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Elimination communication—sometimes referred to as natural infant hygiene—is a method of toileting your child (the “elimination” part) that relies on becoming in tune with your baby’s pee and poop cues (the “communication” part).
EC works by learning the times of day and the signals your baby sends when they are about to pee or poop, and then you bring them to a toilet, potty, or any designated container, and then let them release their waste.
Some parents do this for every pee and poop, but it’s common for parents to do this part-time and rely on diapers for at least some of the day. For example, a parent might choose to “catch” their baby’s poops only — or just catch the morning, afternoon, and early evening pees and poops, relying on diapers at night.
Elimination communication may sound absurd to some, especially if this is your first time considering it. But the fact is that elimination communication has been around for centuries and is how most of the world dealt with baby elimination before the invention of modern disposable diapers.
“EC is not a new concept,” writes Dr. Jeffrey Bender and Dr. Rosemary She in Pediatrics. “Humans have been doing this for millennia and still do in most resource-limited regions. As little as 3 to 4 generations ago, most Americans did as well.”
Okay, you’re probably wondering how exactly elimination communication works. Well, it’s different for every family, but in most cases, all you have to do is observe your baby, notice when they typically pee and poop, and then act accordingly.
Here’s are some tips that have worked for many families:
Many babies pee upon waking up in the morning or from a nap. Babies also tend to go after feeding. So what many parents do is they routinely bring their baby to the potty upon waking and/or after feeding.
Some parents will make a sound like “shhhhh” or ring a bell when their baby uses the potty. Soon, the baby begins to associate those cues with peeing or pooping and will consistently use the potty when hearing these cues.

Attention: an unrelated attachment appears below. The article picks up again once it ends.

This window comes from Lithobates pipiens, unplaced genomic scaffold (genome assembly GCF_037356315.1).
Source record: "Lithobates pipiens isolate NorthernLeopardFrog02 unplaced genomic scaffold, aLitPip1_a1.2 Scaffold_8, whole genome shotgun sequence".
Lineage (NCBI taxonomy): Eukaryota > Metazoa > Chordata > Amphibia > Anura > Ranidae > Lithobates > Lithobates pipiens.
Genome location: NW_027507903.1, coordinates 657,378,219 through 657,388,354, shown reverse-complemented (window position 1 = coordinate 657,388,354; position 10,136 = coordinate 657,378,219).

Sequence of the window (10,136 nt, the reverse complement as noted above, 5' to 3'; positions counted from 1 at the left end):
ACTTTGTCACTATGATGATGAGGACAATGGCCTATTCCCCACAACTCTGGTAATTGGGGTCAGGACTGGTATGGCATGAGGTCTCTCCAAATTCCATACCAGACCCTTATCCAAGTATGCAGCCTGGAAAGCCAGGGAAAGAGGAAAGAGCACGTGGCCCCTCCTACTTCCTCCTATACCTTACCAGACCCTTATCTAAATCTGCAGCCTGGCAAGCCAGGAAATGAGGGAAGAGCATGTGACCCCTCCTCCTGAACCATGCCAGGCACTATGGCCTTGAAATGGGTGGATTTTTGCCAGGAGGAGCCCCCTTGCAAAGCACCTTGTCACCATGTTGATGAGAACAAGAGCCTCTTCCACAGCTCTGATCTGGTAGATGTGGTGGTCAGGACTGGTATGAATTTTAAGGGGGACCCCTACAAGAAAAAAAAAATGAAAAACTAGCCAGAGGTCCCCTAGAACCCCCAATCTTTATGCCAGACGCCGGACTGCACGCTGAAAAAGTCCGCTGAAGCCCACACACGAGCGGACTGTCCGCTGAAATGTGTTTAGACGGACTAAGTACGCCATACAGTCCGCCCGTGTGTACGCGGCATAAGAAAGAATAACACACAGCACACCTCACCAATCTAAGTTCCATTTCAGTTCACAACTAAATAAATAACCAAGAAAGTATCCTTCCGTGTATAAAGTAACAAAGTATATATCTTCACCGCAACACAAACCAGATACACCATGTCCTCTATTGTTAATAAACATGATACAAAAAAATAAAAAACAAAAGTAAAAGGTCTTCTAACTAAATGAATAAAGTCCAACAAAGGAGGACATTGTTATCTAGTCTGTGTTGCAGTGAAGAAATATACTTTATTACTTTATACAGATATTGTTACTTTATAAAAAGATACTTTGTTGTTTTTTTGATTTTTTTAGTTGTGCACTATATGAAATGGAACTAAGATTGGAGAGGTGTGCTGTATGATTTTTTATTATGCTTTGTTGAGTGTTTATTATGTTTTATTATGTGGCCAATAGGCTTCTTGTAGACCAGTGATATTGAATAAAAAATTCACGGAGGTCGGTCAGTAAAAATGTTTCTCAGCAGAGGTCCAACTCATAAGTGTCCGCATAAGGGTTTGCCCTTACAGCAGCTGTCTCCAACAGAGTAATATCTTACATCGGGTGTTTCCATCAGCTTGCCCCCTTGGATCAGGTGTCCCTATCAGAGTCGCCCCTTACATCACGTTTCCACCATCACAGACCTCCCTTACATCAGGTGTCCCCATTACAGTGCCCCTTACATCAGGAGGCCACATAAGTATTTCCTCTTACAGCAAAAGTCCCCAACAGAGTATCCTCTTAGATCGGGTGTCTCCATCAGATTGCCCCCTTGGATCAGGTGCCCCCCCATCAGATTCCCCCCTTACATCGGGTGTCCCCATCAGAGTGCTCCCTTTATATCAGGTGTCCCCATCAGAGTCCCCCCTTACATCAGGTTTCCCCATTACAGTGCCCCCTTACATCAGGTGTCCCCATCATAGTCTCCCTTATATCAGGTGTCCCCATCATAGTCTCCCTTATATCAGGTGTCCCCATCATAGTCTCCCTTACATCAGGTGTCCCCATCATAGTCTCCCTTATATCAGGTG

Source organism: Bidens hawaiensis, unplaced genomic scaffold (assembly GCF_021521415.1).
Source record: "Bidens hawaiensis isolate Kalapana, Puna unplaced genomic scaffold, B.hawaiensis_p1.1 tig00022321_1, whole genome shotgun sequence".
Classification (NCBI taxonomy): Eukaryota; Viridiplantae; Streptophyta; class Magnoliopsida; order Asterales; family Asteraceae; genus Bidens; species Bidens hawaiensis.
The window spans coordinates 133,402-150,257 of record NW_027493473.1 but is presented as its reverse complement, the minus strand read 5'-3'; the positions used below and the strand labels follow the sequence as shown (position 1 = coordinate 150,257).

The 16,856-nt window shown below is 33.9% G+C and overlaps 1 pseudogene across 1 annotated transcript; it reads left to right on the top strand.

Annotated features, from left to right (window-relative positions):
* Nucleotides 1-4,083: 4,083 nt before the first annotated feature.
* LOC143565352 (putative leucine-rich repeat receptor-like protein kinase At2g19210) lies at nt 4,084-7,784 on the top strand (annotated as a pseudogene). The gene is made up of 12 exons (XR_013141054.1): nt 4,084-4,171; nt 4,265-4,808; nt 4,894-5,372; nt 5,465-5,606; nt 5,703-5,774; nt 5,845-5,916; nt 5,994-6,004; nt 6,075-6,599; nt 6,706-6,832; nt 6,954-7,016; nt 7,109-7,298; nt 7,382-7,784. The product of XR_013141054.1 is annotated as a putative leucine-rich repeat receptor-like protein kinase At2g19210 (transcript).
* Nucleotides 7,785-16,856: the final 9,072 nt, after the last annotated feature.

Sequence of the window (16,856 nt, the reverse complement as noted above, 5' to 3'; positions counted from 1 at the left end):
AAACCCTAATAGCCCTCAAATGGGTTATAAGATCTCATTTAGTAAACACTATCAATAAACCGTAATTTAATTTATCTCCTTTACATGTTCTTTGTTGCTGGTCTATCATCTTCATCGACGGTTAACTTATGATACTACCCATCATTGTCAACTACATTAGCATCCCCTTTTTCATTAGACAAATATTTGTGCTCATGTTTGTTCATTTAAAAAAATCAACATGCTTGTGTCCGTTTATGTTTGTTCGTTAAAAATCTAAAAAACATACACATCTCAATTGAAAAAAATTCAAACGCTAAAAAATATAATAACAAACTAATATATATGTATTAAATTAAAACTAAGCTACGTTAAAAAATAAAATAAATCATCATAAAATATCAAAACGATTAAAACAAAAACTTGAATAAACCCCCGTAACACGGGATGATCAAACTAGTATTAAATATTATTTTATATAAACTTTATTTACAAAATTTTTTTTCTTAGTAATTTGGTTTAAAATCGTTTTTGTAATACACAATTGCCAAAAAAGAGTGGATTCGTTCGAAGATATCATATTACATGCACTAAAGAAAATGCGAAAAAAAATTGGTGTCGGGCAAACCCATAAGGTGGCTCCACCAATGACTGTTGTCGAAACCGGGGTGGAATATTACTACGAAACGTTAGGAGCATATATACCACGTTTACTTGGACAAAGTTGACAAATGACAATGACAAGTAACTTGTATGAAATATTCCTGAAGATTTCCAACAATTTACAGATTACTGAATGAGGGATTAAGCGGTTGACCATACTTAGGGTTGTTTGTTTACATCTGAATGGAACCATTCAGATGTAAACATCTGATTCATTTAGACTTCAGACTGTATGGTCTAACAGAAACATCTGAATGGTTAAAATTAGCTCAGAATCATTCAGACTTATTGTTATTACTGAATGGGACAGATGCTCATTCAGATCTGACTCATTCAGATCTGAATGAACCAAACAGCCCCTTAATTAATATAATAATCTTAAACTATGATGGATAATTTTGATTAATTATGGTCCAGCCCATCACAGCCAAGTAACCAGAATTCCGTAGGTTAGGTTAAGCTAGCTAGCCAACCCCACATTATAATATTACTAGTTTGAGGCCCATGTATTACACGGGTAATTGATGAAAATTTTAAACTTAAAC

Some parents create a log of when their babies tend to need to go, jotting down timing and signals from their baby for a few days so that they can begin to understand the broader picture of their baby’s elimination needs.
Many parents rely heavily on a baby’s signals regarding pottying. Often babies will squirm a little before they are ready to eliminate. They might pause what they are doing, or make a particular face. Parents can become tuned into these signals and begin to understand their baby’s potty needs more completely.
There are so many benefits to elimination communication! Here are a few:
Most experts recommend starting elimination communication soon after birth, before babies begin to associate elimination with wearing diapers. You’d be surprised at how many instinctual cues newborns can give about their elimination needs.
At the same time, there is no harm with starting elimination communication when your baby is several months old or even when they are toddlers. Babies are little sponges when it comes to learning, adapting, and communicating. All you have to do is try, and you can quickly make headway in your elimination communication journey, whenever you start.
You can absolutely do elimination communication part-time! The beauty of elimination communication is that there are no hard and fast rules. It’s all about what works for each family.
If you are a working mom or dad, for example, you may not feel comfortable having your baby’s caretakers participate in elimination communication. So maybe you’ll just do the morning and evening pees and poops with your baby and have them wear diapers when you are not there. Many parents prefer to use diapers when they aren’t home, or during the middle of the night. It’s all about doing what works for you.
Whether or not you do elimination communication when your baby is young, almost all of us do some form of it when we are potty training a child. Having your potty training child stay diaper-less for a few days (preferably outside!) is one of the most tried-and-true ways for your child to gain a better understanding of their elimination needs and get used to successfully using the potty.
Parenting approaches like elimination communication often get a bad rap because people think of them as “all or nothing” or extreme styles. The truth is, elimination communication isn’t so much a “method” as a fresh and often helpful way of looking at the baby and toddler elimination. And whether or not you adopt the method full-time, part-time, or even at all, we all could learn from paying deeper attention to baby’s needs and cues, and allowing them a little more autonomy when it comes to peeing and pooping.
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